You are here

ABS: Culture key for Aboriginal and Torres Strait children

3 Aug 2017

Cultural activities are popular among Aboriginal and Torres Strait Islander children, according to data released by the Australian Bureau of Statistics (ABS) to mark National Aboriginal and Torres Strait Islander Children’s Day.

In 2014-15, 70 per cent of Aboriginal and Torres Strait Islander children aged 3-14 years participated in selected cultural activities in the last 12 months, according to the 2014-15 National Aboriginal and Torres Strait Islander Social Survey (NATSISS)

“Participating in cultural activities is one of the many ways Aboriginal and Torres Strait Islander children learn about culture,” said Debbie Goodwin, Director of the ABS’ Centre of Excellence for Aboriginal and Torres Strait Islander Statistics and Community Engagement.

“Of those who participated in selected cultural activities, fishing (76 per cent), making Aboriginal and/or Torres Strait Islander arts and crafts (38 per cent), hunting (28 per cent) and performing Aboriginal and/or Torres Strait Islander music, dance or theatre were the most popular types of cultural activities.”

The 2014-15 NATSISS also showed the importance of family members and in the learning and teaching of cultural activities. Of the children aged 3-14 years who participated in selected cultural activities, the majority (84 per cent) were taught these activities by an immediate family member or relative and/or at school (31 per cent).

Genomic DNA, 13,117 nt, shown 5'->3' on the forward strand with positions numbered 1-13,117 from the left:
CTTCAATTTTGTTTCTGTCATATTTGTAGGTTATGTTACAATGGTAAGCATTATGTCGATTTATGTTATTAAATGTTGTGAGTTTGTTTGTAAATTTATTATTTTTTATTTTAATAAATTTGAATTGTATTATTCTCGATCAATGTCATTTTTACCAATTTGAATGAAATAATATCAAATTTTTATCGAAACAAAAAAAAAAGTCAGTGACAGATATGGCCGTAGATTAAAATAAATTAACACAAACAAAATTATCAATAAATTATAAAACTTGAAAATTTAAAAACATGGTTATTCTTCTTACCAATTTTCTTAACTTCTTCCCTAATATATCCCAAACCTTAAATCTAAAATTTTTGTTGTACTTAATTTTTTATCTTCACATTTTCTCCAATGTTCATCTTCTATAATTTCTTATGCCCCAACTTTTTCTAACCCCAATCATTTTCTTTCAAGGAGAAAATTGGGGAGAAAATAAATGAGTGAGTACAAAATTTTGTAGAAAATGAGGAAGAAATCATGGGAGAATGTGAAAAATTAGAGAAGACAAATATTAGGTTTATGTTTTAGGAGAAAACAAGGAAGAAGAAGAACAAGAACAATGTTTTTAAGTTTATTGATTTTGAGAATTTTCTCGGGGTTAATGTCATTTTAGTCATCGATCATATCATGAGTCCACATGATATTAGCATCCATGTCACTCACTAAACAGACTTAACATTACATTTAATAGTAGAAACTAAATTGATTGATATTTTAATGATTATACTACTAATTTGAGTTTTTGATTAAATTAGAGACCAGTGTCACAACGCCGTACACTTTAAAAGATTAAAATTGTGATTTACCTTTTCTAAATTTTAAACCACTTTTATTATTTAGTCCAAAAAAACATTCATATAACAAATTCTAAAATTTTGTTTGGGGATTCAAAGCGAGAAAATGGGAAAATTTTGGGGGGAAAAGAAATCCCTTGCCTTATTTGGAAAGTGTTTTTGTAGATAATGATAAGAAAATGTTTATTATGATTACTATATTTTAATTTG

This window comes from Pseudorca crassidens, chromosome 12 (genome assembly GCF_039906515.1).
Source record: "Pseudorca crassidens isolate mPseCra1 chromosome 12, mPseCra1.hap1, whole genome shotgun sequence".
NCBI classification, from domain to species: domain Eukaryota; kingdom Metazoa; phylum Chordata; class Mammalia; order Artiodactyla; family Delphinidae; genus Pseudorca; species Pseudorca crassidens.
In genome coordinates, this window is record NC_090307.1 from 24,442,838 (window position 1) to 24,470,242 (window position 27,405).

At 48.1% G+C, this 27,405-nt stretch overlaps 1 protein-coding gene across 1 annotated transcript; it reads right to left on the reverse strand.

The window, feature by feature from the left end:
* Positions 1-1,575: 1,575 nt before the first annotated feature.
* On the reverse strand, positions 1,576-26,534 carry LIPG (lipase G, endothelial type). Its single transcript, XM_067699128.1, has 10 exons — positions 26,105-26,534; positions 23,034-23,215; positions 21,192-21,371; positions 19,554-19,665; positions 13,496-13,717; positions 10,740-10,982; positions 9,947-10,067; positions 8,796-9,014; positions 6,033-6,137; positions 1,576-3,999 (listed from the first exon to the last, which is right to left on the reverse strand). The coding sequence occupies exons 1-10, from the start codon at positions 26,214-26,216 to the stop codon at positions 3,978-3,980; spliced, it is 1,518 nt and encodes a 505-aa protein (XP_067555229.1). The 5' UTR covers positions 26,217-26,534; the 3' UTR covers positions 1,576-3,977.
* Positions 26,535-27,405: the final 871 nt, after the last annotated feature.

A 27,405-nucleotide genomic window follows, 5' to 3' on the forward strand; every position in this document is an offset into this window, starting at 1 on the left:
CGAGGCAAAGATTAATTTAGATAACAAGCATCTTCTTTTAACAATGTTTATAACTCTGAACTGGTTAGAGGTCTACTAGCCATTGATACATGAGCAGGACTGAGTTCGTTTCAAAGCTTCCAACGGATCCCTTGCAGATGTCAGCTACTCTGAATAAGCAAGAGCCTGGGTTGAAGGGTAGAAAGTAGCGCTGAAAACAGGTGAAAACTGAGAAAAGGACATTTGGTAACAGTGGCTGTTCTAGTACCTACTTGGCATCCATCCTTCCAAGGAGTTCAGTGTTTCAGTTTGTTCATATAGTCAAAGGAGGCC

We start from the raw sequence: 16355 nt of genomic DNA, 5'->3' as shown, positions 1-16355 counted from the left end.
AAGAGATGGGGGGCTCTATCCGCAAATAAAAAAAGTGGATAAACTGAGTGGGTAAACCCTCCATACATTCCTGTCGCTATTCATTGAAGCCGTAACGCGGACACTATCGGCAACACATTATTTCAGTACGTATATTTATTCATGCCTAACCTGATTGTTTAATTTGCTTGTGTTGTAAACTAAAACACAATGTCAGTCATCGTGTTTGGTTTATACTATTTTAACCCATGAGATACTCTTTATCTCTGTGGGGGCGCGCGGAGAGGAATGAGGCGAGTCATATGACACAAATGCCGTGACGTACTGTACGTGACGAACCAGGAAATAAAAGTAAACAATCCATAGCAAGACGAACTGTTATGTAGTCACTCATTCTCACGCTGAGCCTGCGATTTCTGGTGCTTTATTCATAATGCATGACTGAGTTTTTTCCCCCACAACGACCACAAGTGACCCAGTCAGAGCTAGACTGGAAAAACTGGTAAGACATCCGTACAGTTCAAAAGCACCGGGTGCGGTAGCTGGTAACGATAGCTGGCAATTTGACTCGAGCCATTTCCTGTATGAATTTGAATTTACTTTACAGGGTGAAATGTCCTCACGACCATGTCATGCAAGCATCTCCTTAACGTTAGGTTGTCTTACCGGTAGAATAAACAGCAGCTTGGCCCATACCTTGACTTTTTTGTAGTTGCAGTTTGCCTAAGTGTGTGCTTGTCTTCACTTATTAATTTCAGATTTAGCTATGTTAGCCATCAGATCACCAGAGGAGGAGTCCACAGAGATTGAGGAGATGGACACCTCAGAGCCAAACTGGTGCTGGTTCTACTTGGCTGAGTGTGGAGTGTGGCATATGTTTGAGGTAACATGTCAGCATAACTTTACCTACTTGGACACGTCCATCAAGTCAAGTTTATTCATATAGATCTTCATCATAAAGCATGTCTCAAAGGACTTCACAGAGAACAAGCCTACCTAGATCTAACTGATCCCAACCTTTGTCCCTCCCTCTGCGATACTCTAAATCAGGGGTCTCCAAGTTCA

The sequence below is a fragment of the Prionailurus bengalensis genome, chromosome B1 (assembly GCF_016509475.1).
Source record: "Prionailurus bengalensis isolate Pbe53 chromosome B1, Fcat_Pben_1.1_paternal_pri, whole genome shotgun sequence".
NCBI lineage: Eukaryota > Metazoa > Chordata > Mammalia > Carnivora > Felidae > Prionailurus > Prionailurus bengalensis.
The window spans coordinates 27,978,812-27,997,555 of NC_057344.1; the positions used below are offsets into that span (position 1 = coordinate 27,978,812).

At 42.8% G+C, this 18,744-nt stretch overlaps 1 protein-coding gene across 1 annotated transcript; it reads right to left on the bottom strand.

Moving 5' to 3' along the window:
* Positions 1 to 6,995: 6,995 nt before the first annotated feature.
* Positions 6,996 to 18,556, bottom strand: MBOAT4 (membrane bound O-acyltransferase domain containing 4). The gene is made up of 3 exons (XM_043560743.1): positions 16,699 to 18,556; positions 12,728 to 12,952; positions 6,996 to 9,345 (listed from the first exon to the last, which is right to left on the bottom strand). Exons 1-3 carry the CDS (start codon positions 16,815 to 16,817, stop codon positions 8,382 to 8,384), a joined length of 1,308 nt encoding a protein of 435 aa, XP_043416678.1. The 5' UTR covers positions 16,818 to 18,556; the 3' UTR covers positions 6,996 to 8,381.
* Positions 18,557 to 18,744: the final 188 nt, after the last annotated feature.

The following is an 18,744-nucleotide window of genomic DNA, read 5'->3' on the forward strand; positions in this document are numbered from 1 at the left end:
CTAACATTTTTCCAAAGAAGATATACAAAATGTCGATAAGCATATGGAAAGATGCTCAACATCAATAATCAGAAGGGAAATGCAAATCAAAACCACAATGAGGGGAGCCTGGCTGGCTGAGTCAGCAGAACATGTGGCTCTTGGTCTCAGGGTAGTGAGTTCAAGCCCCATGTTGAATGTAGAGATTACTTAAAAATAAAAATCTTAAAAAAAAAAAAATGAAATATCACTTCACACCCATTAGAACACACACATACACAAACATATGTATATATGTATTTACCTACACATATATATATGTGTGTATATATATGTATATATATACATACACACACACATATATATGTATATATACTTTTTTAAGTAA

Ms Goodwin said the survey showed that an important part of building connections to community, culture and family for Aboriginal and Torres Strait Islander children was spending time with community leaders and Elders.

“In 2014-15, just over a quarter (28 per cent) of Aboriginal and Torres Strait Islander children (aged 3-14 years) spent at least one day a week with leaders or Elders in their community,” said Ms Goodwin. This was higher in remote areas (50 per cent) than non-remote areas (23 per cent).

“Children aged 3-14 years who spent at least one day a week with leaders or Elders in their community were more likely to identify with a clan, tribal or language group (67%) and be involved cultural events, ceremonies or organisations (88%) than those who never spent time with, or do not have leaders or Elders in their community.”

Professor Tom Calma AO, NATSISS Ambassador and Co-Chair of the Australian Literacy and Numeracy Foundation, said investment in culture biased early years education is critically important.

“For example, the impact of investing into Australia’s First Languages goes well beyond the preservation of Language,” Professor Calma said.

“There is a strong correlation between Indigenous language acquisition and higher educational, employment and training outcomes and lower engagement with high risk and antisocial behaviours. Our Land Our Languages, 2012-13

“The social and emotional benefits are not only for individuals, but for families and communities through language acquisition and engagement. Such an investment strengthens communities, bridges cultural divides, fosters resilience, contributes to reconciliation, encourages literacy and puts First Language back into community members’ hands.”

August 4 is National Aboriginal and Torres Strait Islander Children’s Day – a day dedicated to celebrating and learning about the importance of community, culture and family in the life of Aboriginal and Torres Strait Islander children.

For more information, visit the National Aboriginal and Torres Strait Islander Social Survey, 2014-15 page.

Find out more

Visit the Australian Bureau of Statistics for the original media release and image.

Share this